If a well-regulated militia be the most natural defense of a free country, it ought certainly to be under the regulation and at the disposal of that body which is constituted the guardian of the national security. If standing armies are dangerous to liberty, an efficacious power over the militia in the same body ought, as far as possible, to take away the inducement and the pretext to such unfriendly institutions. If the federal government can command the aid of the militia in those emergencies which call for the military arm in support of the civil magistrate, it can the better dispense with the employment of a different kind of force. If it cannot avail itself of the former, it will be obliged to recur to the latter. To render an army unnecessary will be a more certain method of preventing its existence than a thousand prohibitions upon paper.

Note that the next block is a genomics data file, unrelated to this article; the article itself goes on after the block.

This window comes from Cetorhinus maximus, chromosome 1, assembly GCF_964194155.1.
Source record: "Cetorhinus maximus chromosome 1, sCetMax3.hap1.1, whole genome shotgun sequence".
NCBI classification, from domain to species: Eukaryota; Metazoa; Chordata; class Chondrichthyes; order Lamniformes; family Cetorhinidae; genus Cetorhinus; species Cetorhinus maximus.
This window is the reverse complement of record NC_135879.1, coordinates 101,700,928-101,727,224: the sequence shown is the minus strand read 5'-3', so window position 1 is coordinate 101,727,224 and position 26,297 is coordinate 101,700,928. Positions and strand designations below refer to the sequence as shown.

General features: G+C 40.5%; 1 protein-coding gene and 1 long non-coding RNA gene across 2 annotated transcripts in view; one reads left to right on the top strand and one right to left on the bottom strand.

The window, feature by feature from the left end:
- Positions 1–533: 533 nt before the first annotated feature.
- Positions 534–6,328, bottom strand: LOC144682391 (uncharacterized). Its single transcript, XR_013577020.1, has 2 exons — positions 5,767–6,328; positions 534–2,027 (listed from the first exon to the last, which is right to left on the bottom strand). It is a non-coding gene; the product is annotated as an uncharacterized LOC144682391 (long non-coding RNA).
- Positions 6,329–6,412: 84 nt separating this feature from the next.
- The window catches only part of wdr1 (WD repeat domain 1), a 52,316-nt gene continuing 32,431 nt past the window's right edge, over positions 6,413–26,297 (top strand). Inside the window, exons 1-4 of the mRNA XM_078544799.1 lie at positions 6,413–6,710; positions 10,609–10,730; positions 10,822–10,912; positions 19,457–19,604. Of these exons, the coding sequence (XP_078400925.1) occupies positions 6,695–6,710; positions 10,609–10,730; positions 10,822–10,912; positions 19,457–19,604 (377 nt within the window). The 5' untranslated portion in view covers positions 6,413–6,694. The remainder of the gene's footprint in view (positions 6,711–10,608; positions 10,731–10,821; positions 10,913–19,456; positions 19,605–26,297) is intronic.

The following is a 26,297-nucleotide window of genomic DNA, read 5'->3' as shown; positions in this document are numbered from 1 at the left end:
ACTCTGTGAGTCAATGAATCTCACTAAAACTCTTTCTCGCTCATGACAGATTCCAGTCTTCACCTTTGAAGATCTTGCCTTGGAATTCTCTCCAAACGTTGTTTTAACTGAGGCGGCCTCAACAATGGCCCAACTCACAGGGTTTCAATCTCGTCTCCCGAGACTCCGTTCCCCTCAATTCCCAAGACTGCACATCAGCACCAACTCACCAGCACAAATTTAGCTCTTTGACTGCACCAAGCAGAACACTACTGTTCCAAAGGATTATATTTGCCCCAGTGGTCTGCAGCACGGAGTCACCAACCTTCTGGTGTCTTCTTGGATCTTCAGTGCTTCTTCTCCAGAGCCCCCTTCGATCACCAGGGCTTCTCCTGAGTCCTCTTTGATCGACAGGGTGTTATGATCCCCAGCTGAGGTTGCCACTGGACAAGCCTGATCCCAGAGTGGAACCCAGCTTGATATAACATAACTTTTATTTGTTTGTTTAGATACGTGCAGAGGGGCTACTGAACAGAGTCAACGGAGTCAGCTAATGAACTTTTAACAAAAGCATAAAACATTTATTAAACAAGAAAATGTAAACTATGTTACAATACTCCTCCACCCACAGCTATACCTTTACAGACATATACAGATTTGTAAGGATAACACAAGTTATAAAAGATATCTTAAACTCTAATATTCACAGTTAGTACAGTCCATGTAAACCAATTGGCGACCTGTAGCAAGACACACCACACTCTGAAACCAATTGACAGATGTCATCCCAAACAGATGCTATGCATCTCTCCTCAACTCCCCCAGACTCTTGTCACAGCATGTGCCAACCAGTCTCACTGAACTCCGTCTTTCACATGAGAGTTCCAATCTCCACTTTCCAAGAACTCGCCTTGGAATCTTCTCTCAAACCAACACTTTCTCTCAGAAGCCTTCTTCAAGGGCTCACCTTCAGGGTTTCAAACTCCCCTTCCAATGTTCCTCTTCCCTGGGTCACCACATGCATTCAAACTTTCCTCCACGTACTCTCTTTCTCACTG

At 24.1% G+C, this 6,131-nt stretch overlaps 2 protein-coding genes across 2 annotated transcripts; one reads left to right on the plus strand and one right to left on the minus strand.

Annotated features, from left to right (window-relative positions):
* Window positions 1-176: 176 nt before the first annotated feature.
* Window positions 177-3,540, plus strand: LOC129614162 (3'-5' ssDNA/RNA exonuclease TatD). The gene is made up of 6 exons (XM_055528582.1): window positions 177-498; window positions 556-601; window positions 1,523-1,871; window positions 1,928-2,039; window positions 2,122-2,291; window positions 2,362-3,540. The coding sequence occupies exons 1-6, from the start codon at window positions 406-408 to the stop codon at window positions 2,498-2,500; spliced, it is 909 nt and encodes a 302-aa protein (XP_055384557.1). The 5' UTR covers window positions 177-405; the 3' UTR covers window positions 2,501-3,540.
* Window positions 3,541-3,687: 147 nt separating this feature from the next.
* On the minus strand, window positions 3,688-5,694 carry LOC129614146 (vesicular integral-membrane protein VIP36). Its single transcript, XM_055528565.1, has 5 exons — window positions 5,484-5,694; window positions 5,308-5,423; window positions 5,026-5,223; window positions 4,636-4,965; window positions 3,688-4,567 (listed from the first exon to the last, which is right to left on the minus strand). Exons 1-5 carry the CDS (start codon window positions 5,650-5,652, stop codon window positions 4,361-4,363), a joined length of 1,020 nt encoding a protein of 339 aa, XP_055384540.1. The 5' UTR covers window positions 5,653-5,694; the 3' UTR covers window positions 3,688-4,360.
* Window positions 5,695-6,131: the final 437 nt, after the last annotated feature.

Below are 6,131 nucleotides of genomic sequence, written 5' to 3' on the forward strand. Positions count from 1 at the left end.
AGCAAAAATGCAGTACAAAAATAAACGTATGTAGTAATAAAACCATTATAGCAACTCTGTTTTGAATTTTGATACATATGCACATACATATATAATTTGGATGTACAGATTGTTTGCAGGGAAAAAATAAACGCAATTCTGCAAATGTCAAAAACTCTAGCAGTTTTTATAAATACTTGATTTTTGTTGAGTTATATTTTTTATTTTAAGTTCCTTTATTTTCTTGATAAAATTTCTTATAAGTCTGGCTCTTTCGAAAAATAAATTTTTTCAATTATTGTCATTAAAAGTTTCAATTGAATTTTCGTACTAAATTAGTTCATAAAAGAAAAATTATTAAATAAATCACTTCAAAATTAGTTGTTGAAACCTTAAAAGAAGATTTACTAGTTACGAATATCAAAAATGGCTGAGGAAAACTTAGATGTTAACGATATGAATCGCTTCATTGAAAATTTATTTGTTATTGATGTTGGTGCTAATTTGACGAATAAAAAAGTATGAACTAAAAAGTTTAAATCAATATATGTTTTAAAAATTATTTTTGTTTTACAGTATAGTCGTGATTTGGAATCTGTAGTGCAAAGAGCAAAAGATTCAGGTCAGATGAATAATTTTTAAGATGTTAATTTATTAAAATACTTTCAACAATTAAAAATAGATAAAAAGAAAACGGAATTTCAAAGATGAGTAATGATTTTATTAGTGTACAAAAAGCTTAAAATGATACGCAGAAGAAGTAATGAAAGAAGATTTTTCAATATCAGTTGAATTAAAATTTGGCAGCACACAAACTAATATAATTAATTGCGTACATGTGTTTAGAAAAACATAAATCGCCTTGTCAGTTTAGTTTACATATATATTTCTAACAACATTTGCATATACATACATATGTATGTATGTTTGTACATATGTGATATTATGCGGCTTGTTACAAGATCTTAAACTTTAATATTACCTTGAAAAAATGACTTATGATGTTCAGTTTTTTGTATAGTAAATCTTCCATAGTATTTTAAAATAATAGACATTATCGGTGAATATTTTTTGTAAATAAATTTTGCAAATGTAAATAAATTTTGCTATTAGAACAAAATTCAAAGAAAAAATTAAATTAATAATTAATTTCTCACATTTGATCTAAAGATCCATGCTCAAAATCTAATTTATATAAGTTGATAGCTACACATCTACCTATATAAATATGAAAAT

Context: Federalist No. 29
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